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Posts Tagged ‘chick’

While most of the other MCINWR islands are winding down for the season, Petit Manan is still going strong with major alcid trapping, island-wide guillemot and storm petrel checks, Arctic tern re-sighting, and our new-this-year project: Atlantic puffin feeding studies.

Atlantic Puffin with bill load

Atlantic Puffin with bill load through scope.

Puffin flying to burrow with fish that we have to identify as part of our feeding study

Puffin flying to burrow with fish that we have to identify as part of our feeding study

During our alcid checks, we discovered two little surprises in the form of Razorbill chicks! Only five pairs are breeding here on Petit Manan, so each new chick is very special to us. We even managed to capture one of his parents bringing food back to the burrow, an unusual sight here on PMI

Freshly banded Razorbill chick

Freshly banded Razorbill chick

Razorbill flying with food

Razorbill flying with food

Here are a few more snapshots of what else has been going on at PMI.

Black Guillemot chick being weighed during our weekly productivity checks

Black Guillemot chick being weighed every 5 days as part of our productivity checks

Leach's storm-petrel chick

Leach’s storm-petrel chick

PMI crew banding a puffin chick, minus Julia who took the photo

PMI crew banding a puffin chick, minus Julia who took the photo

A puffin undergoing the banding process

A puffin undergoing the banding process

Wayne and Julia with their first captured adult Razorbill!

Wayne and Julia with their first captured adult Razorbill!

Until next time,

Wayne and Julia

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Photo by Wayne MacCabe

Photo by Wayne MacCabe

This is the Captain, who lives on the walkway in front of the house. What makes him so special to us is he was rescued from freezing rain when he was still inside his egg. One rainy day the area where Captain’s nest was got flooded with collecting rain water. The whole nest and the three eggs inside it were completely submerged in the water and were floating around. The parent was hovering over the nest, unsure of what to do. After seeing this I quickly ran outside and scooped up the nest and re-located it to a nearby high-elevated area. Seconds later Captain’s mother was back on her nest. I was relieved to see this because terns can be sensitive to any slight change to their nest and can be spooked away if they feel something is wrong. Unfortunately, I still didn’t have high hopes for the chick’s survival. I didn’t know how long the eggs were floating in the cold water, they could have passed away from the cold temperatures or from the water sealing up the pores on the egg which lets the chicks breath oxygen from the air. But, to my surprise about a week later Captain hatched and soon after so did his brother, Sailor. I named the chicks this because the nest was floating around like a ship at sea. Now, both Captain and Sailor are fledging!

We have over 2,000 chicks on the island and just our presence here increases the survival rate for these chicks. This is because we deter predators like greater black back gulls, peregrine falcons, herring gulls, and more which will make a quick meal out of the fledging terns and chicks. Realistically, we can not 100 percent stop predation from these species, but we work hard to keep fatality numbers low. Without us working here on the island these birds would likely take over and would have a devastating blow to the tern population. It made me so happy to see that Captain had made it but I noticed I gained a lot more than just satisfaction from seeing him survive, I gained a new understanding of my time here on the island. This event encouraged me because it really showed how my time and work on the island present on the island.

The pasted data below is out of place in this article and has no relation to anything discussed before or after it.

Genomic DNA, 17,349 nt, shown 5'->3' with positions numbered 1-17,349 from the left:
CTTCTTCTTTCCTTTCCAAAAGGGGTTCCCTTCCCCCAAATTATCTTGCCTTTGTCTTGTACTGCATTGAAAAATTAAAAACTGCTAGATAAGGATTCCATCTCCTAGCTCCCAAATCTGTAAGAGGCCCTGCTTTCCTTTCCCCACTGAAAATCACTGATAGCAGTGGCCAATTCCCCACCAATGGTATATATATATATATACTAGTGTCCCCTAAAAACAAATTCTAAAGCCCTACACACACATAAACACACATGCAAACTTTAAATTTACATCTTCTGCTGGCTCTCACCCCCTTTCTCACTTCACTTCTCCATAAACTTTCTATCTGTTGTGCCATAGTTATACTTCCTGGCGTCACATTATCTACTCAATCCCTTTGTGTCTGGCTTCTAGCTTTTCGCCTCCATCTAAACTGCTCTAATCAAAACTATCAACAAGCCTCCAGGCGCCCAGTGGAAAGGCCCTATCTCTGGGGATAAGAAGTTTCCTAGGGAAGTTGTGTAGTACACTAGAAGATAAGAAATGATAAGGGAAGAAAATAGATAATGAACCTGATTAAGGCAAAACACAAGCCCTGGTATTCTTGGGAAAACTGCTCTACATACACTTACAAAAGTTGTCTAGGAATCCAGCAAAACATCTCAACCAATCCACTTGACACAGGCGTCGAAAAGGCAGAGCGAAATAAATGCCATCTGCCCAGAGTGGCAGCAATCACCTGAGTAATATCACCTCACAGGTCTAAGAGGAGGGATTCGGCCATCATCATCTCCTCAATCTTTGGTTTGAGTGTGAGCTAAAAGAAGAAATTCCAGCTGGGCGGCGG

-Laura Bollert

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Common Tern not liking that I am taking his picture!

Hello from Ship! Unfortunately, we don’t have any glorious food updates (though the adult terns are bringing in a lot of tasty fish!), but, we can report that we have little chicks everywhere! They come in all shapes and sizes, from seabirds, to shorebirds, to passerines, to ducklings.

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Savannah Sparrow fledgling; basically a little ball with mouth and feathers.

Like Petit Manan Island, we have been noticing the vast variety of plumage colorations exhibited by the chicks, even within one family! Featured below are two chick siblings with different colorations. Chicks range anywhere from a warm sandy tan, to seaweed brown, to a silvery tan. They can have very dark well-defined spots or hardly any spots at all. All of these colors help them blend into their environment. The two below are already getting their juvenile feathers and are around 15 days old. 

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Chick siblings exhibiting some of the plumage color variations.

Two of Ship’s posts ago, I posted a picture of an adult tern sitting on “Nest Two.” I am happy to report that they now have three little chicks! They are part of our feeding study. Here is a parent with one of the chicks.

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Nest 2 parent with chick.